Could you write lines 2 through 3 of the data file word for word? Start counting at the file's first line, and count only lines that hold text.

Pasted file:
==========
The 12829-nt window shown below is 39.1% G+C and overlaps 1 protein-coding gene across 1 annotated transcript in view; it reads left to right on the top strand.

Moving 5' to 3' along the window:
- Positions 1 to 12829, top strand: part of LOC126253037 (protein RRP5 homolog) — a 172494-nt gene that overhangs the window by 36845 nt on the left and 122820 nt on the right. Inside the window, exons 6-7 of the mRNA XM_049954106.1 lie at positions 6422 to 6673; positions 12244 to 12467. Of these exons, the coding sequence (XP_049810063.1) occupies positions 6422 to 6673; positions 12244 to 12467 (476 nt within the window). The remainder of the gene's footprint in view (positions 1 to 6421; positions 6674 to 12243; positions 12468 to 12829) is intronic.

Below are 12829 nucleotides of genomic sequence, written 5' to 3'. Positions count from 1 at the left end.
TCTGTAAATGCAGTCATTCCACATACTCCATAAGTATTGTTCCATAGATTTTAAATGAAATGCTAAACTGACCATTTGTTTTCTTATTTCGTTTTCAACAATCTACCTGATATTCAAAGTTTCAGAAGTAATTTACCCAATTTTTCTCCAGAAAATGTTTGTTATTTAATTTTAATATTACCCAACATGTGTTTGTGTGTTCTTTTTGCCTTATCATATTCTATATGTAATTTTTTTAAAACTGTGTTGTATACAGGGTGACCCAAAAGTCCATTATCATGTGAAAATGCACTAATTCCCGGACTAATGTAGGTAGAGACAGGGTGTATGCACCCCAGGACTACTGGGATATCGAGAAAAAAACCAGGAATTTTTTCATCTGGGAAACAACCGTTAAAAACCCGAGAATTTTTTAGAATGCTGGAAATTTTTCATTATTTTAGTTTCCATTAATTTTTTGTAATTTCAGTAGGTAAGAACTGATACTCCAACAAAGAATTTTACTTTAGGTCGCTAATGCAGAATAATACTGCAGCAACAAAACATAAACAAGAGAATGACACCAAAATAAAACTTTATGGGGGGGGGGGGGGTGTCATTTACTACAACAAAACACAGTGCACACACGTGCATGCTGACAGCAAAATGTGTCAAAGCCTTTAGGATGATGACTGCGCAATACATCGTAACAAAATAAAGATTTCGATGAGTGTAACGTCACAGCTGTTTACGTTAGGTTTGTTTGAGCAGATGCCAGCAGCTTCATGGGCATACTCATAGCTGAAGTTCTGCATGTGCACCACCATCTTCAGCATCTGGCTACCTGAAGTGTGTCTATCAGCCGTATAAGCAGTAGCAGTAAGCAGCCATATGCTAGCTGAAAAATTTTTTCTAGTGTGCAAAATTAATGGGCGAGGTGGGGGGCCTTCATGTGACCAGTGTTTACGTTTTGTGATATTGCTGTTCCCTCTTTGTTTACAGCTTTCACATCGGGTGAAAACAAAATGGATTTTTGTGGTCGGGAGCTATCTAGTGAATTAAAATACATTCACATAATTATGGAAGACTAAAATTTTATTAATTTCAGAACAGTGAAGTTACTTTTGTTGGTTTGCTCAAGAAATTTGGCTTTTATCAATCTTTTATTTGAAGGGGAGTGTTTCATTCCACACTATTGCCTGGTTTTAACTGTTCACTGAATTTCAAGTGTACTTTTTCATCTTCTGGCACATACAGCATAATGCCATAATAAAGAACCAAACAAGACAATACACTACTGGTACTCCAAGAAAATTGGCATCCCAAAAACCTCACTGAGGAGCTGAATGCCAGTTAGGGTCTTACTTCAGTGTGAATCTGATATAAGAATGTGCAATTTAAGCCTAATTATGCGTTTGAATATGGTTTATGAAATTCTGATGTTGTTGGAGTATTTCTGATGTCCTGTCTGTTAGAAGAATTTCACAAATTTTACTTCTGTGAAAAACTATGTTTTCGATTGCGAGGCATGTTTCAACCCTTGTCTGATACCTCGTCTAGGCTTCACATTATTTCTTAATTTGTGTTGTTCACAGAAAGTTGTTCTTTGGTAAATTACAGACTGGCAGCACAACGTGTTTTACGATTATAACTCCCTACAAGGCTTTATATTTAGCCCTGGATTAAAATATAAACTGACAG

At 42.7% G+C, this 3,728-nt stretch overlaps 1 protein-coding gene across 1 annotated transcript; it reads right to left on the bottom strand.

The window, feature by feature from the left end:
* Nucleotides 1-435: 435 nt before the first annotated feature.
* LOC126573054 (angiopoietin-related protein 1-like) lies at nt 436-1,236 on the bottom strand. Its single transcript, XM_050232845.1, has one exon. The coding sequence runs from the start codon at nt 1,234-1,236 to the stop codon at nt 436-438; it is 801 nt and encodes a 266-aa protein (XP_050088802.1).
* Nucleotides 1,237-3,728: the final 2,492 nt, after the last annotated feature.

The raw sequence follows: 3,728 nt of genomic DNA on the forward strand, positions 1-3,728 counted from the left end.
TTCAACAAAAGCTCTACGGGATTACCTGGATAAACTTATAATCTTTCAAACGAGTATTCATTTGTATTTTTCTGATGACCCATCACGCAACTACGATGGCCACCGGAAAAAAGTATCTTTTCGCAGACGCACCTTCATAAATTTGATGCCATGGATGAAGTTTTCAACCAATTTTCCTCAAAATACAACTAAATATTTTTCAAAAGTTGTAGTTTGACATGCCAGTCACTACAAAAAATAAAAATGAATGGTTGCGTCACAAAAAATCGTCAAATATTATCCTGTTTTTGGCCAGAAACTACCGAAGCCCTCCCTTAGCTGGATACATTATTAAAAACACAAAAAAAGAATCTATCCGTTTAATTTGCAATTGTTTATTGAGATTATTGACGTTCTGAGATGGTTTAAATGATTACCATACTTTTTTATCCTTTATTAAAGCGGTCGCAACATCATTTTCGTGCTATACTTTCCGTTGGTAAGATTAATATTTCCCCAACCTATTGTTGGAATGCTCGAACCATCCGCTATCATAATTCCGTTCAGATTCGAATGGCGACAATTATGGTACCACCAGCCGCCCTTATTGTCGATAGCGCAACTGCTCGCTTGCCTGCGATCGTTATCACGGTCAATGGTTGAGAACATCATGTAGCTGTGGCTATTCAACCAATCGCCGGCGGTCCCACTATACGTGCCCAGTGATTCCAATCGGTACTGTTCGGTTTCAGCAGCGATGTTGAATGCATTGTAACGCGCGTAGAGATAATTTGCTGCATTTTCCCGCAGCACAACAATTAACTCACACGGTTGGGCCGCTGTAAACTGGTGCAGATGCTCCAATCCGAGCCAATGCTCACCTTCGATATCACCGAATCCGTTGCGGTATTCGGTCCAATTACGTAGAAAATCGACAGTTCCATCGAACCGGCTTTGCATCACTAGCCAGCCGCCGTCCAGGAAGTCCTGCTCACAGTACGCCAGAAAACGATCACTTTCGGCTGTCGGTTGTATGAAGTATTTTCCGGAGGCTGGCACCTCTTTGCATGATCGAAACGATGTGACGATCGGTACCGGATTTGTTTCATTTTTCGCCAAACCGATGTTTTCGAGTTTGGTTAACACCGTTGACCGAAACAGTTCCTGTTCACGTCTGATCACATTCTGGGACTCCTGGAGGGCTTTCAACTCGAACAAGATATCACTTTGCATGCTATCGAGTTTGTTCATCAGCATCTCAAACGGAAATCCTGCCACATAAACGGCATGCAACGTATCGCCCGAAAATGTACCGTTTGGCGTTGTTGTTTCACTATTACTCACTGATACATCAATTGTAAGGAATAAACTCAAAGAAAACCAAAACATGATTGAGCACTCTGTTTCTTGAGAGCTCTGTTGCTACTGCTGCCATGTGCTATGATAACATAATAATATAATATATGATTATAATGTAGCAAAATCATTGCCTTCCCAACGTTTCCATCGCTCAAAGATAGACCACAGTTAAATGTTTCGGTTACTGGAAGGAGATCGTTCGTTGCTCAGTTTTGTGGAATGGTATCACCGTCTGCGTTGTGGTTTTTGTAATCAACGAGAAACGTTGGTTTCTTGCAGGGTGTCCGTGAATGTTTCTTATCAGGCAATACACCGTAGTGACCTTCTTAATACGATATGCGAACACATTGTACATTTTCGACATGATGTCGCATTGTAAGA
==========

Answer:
Moving 5' to 3' along the window:
- Positions 1 to 12829, top strand: part of LOC126253037 (protein RRP5 homolog) — a 172494-nt gene that overhangs the window by 36845 nt on the left and 122820 nt on the right. Inside the window, exons 6-7 of the mRNA XM_049954106.1 lie at positions 6422 to 6673; positions 12244 to 12467. Of these exons, the coding sequence (XP_049810063.1) occupies positions 6422 to 6673; positions 12244 to 12467 (476 nt within the window). The remainder of the gene's footprint in view (positions 1 to 6421; positions 6674 to 12243; positions 12468 to 12829) is intronic.